One of the nice things about writing on an almost totally unknown and unread blog is that no one cares if I take an unusually long hiatus.
My last blog sat for a year, unattended, before I finally put it out of its misery and took it down.
Another major cause was the looming deadline to submit my dissertation to the Juilliard Doctoral Committee. I got it in with 30 minutes to spare, on December 2. Much of the last few months of editing involved getting things to “flow”, as my advisor would put it. The language had to be fixed and compacted. Reading it now, it feels almost too compact, as if every sentence was trying to compress an entire chapter of my research into improvisation. My ideal would be a kind of do-it-yourself guide to free improvisation, touting the benefits (musical, creative, spiritual, health, whatever) of group improvisation for classical musicians.
I don't like brevity for its own sake. I bristled a little when I had to rewrite my sentences to make them a few words shorter, or I had to use circumlocutions to avoid repeating a single word too many times. It definitely made things more... efficient. But is efficiency really the end-all of writing? Writers like Malcolm Gladwell, or Steven D. Levitt of Freakonomics, manage to make their arguments simple and cogent, but they don't spare words. Instead they find a lot of different ways to get to the same point, emphasizing it through varied repetition. That's what I'd like to be able to do. Unfortunately, my repetitions, read back with the benefit of a few months' hindsight, merely sound repetitive. So they had to go.
I'll try to keep a reasonable schedule of updates here in the future. After all, I do enjoy blogging, even if it is mostly for my own edification.
Saturday, December 7, 2013
I'm trying to think who I've heard play Mozart piano concerti recently. There was Inon Barnatan last winter playing the D minor concerto with the Cincinnati Symphony. And my friend Mikael Darmanie playing the G major concerto at CCM. And for some reason a performance of the F major concerto in New York with Mitsuko Uchida sticks in my brain, not because I particularly liked it—Uchida is one of my favorites but I'll stick with her Schoenberg any day—but because of the way she crouched in the audience during the dress rehearsal to listen to the opening tutti, leaping on stage before her entrance. Finger fanatics, all of them. Every note like a pearl, elegant phrasing, runs and lines clear as a bell. I would have thought it takes a certain type of pianist to really shine in a Mozart concerto, especially in a live performance.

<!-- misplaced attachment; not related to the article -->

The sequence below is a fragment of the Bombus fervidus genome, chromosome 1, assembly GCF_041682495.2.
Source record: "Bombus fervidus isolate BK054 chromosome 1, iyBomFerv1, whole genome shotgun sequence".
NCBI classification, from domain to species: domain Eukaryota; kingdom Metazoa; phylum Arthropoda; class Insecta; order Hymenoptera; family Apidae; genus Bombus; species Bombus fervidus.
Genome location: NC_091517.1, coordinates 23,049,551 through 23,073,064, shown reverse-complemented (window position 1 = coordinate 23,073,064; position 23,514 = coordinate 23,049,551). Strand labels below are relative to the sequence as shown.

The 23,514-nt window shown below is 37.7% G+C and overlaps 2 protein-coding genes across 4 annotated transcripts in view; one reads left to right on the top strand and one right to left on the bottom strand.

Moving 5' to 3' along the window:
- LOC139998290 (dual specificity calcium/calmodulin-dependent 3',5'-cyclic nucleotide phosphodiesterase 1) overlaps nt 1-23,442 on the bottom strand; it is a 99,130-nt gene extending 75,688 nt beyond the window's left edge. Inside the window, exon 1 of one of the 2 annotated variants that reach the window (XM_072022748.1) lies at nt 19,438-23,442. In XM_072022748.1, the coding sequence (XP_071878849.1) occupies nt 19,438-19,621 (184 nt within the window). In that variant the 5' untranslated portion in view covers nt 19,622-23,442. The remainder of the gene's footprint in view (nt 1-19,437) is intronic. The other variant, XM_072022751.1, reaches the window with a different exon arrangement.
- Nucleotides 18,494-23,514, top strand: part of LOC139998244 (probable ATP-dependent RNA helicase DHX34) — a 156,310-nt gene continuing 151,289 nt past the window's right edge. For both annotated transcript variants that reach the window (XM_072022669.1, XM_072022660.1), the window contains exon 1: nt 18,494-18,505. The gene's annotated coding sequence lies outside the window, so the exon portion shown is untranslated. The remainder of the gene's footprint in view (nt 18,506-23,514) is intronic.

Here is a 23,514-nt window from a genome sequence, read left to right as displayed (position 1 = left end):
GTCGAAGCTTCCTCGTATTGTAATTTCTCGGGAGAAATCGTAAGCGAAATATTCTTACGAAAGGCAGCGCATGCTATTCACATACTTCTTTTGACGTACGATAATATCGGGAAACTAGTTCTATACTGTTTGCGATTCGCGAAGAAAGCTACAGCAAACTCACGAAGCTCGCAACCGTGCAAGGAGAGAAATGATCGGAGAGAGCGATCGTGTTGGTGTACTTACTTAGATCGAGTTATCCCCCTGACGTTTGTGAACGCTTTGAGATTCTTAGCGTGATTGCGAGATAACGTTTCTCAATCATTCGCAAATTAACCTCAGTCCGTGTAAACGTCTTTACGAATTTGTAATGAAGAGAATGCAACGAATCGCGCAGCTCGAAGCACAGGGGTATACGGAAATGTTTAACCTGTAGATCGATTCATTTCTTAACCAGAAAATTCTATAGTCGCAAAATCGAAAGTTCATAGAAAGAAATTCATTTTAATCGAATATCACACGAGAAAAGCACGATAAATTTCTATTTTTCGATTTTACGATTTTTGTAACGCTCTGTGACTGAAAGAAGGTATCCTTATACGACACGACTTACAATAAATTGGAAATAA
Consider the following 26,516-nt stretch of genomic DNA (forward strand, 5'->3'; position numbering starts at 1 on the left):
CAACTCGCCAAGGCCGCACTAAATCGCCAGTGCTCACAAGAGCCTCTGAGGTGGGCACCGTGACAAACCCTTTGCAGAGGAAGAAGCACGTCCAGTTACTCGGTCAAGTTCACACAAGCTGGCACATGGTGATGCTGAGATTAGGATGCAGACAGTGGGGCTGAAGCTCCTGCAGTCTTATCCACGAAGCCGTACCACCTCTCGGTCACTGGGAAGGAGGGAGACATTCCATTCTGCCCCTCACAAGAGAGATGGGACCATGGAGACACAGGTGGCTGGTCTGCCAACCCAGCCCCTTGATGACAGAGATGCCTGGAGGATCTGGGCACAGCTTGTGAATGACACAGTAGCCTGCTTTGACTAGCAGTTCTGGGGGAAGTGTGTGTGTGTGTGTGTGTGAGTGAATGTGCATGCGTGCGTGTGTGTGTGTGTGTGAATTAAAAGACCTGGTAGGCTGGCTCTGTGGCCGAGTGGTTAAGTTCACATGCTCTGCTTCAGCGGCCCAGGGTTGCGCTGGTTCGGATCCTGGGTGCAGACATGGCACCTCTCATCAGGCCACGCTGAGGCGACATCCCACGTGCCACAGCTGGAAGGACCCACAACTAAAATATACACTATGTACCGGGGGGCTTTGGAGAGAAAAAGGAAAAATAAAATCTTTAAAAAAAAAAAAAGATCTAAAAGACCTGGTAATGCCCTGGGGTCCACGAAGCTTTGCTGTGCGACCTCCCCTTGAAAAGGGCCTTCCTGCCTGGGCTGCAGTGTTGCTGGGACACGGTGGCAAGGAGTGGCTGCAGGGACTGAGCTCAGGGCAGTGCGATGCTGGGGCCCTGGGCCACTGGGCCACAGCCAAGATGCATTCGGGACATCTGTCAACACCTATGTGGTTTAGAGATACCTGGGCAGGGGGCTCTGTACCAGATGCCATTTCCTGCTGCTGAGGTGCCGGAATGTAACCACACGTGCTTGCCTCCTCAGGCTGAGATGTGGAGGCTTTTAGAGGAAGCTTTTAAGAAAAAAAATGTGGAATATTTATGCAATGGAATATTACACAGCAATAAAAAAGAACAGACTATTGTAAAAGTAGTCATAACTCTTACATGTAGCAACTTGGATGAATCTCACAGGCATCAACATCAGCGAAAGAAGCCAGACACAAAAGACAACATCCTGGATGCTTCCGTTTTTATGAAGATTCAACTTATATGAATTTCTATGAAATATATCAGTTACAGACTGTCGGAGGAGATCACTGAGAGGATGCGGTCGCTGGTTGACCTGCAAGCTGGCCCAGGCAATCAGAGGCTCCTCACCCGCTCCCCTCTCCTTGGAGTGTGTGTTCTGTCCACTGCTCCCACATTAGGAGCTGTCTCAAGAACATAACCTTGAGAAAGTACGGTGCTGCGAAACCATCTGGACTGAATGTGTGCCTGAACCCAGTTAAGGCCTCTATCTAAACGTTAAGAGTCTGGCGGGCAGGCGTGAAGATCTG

Which is why I was taken aback by Jeremy Denk's performance of the Concerto No. 25 in C major with the Cincinnati Symphony tonight. By any measure it was a great performance, really engaging and imaginative. But his fingers were a bit... mushy?
Not bad mushy, I would hasten to add. More a kind of endearing mushy, like a cuddly teddy bear or a melting ice cream scoop on a hot pie. There were a few missing teeth in the first movement runs, but Denk rounded them off so endearingly that it was like a six-year-old's impish smile. He had a strange habit of rushing phrase endings instead of tapering them elegantly as we've come to expect in Mozart. And the loopy rubato he used in some of his solos was on the point of caricature. But in the end it was all so cheeky and lovable that it was impossible not to be completely swept up by his performance, quirky body movements and all. I'm a big fan of his ornamentation, which is almost laugh-at-loud funny at times. I got so used to all his added embellishments in the first two movements that I lost track of which runs were Mozart's and which runs were Denk's in the final rondo. I had to check the score when I got home. His cadenza was as cheeky as the rest of his interpretation, with all kinds of crazy modulations. Personally, I might have preferred a more substantial one.
In fairness, the third movement runs were much less mushy. And I don't think anyone has ever done the piano entry in the first movement better.
The concerto was stuck between two works by Ralph Vaughan Williams: the Fantasia on a Theme by Thomas Tallis and the London Symphony. Both were powerfully conducted by Robert Spano, who was meticulously attentive to Vaughan Williams' orchestral coloring. I had a more positive impression of the Fantasia, a brooding and beautifully textured work. The London Symphony had too much symphonic padding—meandering sequences and unnecessary repetition—for my taste, but that's an opinion I'll probably have to revise when I know the work better.
I took advantage of the intermission to scoot from my usual place in the orchestra to the nosebleed gallery seats in Music Hall. That was my first time up there, and the acoustic was noticeably better. As I had been told by those who know. The brass section in particular was much clearer and brighter, and the woodwind sound also gained in richness and warmth. The string section sounded kind of lifeless, however. Their smooth, lithe tone as heard from the orchestra section sounded thin and under-balanced up top.